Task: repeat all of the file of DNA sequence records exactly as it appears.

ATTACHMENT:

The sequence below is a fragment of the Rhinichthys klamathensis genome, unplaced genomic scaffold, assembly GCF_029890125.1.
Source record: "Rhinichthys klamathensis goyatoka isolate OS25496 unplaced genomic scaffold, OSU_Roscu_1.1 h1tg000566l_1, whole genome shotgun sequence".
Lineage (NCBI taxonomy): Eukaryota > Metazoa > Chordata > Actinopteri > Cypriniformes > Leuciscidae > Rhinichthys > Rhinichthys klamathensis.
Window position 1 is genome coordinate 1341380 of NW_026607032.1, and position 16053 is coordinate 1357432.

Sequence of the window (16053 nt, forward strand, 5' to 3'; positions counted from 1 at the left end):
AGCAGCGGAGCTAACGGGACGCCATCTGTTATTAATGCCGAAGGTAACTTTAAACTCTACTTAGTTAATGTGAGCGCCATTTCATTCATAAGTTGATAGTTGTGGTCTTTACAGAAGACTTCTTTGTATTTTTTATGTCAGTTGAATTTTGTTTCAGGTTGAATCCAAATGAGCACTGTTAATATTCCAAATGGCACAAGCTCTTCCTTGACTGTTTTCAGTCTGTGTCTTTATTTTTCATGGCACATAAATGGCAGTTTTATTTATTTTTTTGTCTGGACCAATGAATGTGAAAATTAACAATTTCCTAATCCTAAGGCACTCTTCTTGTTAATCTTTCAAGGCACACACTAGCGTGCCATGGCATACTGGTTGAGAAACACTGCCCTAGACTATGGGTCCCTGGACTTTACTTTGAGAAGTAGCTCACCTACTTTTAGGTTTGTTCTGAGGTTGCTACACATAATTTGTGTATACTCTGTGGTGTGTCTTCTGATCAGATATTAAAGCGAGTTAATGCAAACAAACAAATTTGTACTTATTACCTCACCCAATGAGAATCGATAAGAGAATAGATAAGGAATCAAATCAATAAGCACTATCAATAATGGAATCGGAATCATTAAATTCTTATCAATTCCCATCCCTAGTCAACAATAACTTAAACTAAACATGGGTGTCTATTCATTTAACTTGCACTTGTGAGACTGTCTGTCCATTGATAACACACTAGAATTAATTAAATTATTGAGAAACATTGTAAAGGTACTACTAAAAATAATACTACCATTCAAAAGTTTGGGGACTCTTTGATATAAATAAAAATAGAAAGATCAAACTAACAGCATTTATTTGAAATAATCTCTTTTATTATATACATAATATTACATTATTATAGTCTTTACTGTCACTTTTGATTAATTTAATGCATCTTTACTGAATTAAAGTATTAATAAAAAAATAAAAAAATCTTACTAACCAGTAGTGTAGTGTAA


The sequence below is a fragment of the Rhinichthys klamathensis genome, unplaced genomic scaffold, assembly GCF_029890125.1.
Source record: "Rhinichthys klamathensis goyatoka isolate OS25496 unplaced genomic scaffold, OSU_Roscu_1.1 h1tg000566l_1, whole genome shotgun sequence".
Lineage (NCBI taxonomy): Eukaryota > Metazoa > Chordata > Actinopteri > Cypriniformes > Leuciscidae > Rhinichthys > Rhinichthys klamathensis.
Window position 1 is genome coordinate 1341380 of NW_026607032.1, and position 16053 is coordinate 1357432.

Sequence of the window (16053 nt, forward strand, 5' to 3'; positions counted from 1 at the left end):
AGCAGCGGAGCTAACGGGACGCCATCTGTTATTAATGCCGAAGGTAACTTTAAACTCTACTTAGTTAATGTGAGCGCCATTTCATTCATAAGTTGATAGTTGTGGTCTTTACAGAAGACTTCTTTGTATTTTTTATGTCAGTTGAATTTTGTTTCAGGTTGAATCCAAATGAGCACTGTTAATATTCCAAATGGCACAAGCTCTTCCTTGACTGTTTTCAGTCTGTGTCTTTATTTTTCATGGCACATAAATGGCAGTTTTATTTATTTTTTTGTCTGGACCAATGAATGTGAAAATTAACAATTTCCTAATCCTAAGGCACTCTTCTTGTTAATCTTTCAAGGCACACACTAGCGTGCCATGGCATACTGGTTGAGAAACACTGCCCTAGACTATGGGTCCCTGGACTTTACTTTGAGAAGTAGCTCACCTACTTTTAGGTTTGTTCTGAGGTTGCTACACATAATTTGTGTATACTCTGTGGTGTGTCTTCTGATCAGATATTAAAGCGAGTTAATGCAAACAAACAAATTTGTACTTATTACCTCACCCAATGAGAATCGATAAGAGAATAGATAAGGAATCAAATCAATAAGCACTATCAATAATGGAATCGGAATCATTAAATTCTTATCAATTCCCATCCCTAGTCAACAATAACTTAAACTAAACATGGGTGTCTATTCATTTAACTTGCACTTGTGAGACTGTCTGTCCATTGATAACACACTAGAATTAATTAAATTATTGAGAAACATTGTAAAGGTACTACTAAAAATAATACTACCATTCAAAAGTTTGGGGACTCTTTGATATAAATAAAAATAGAAAGATCAAACTAACAGCATTTATTTGAAATAATCTCTTTTATTATATACATAATATTACATTATTATAGTCTTTACTGTCACTTTTGATTAATTTAATGCATCTTTACTGAATTAAAGTATTAATAAAAAAATAAAAAAATCTTACTAACCAGTAGTGTAGTGTAA